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Where Can I Get A Diabetic Alert Dog

Type You Support Group

Type You Support Group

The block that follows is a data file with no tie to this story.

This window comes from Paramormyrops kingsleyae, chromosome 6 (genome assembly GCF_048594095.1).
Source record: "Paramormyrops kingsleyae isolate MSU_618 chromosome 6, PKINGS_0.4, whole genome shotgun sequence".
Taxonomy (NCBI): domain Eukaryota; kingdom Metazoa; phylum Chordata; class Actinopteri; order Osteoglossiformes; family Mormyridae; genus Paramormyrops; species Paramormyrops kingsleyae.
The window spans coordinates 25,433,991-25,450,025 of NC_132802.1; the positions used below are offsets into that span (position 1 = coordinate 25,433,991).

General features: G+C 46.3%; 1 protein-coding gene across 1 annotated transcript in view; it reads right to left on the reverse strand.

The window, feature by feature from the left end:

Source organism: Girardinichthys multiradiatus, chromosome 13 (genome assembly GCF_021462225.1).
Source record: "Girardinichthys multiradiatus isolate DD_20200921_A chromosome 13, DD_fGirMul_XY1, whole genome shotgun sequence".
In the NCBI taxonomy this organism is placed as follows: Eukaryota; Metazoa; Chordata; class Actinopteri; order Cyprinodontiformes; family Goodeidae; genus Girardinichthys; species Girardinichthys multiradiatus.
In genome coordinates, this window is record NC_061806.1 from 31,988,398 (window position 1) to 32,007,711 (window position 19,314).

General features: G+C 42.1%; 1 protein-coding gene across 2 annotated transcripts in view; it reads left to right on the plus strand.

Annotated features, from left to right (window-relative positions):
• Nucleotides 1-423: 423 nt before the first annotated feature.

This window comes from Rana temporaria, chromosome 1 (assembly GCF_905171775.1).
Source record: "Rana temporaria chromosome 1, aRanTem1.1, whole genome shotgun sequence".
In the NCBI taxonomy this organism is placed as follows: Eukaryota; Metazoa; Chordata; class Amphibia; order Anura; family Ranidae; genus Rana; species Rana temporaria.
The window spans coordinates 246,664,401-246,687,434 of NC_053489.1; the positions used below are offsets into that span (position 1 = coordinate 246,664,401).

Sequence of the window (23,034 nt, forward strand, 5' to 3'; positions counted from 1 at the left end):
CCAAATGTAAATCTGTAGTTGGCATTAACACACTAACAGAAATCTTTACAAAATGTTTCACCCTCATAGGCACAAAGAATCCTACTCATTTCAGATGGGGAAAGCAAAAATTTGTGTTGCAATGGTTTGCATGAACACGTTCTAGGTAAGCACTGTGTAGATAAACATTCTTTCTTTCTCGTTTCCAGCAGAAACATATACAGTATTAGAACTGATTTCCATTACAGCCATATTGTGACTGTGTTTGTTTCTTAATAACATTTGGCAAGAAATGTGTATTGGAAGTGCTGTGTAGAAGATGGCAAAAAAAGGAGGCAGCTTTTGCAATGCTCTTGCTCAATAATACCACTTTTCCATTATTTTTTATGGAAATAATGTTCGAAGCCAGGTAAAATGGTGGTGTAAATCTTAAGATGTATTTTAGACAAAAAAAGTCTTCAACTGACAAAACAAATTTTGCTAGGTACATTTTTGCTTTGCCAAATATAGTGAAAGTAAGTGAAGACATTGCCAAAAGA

Frequently asked questions about Medical Assistance & Diabetic Alert Dogs What is a Service dog and why does it have special rights for access? Service dogs are individually trained to perform tasks for people with disabilities – such as guiding people who are blind, alerting people who are deaf, pulling wheelchairs, alerting and protecting a person who is having a seizure, or performing other special tasks. The Americans with Disabilities Act provides public access rights for these dogs and their disabled handlers. What is the difference between a Medical Assistance Dog, a Diabetic Alert Assistance Dog and a Medical Response Dog? Medical Assistance Dogs are service dogs that have been trained to respond to an identifiable element that is available to their senses in order to support the medical condition of their handler. Diabetic Alert Assistance Dogs are a specific type of Medical Assistance Dog that has been trained to use their highly sensitive scent capabilities to identify the changes in blood chemistry that occur during rapid changes in blood sugar levels. Medical Response Dogs are another type of Medical Assistance Dog that has been trained to assist persons based on recognition of symptoms pertaining to a specific medical condition. The differences between medical alert and medical response training is the trigger that the dog has been trained to identify. In the case of a Diabetic Alert Dog, the trigger is the change in blood chemistry, allowing the diabetic to treat hypoglycemia prior to becoming symptomatic. A Medical Response Dog for diabetes responds to the handler as symptoms are occurring. D4D’s testing and experience with its clients has shown that there is a 15 to 30 minute difference in this response. How can the dog notify its handler when it se Continue reading >>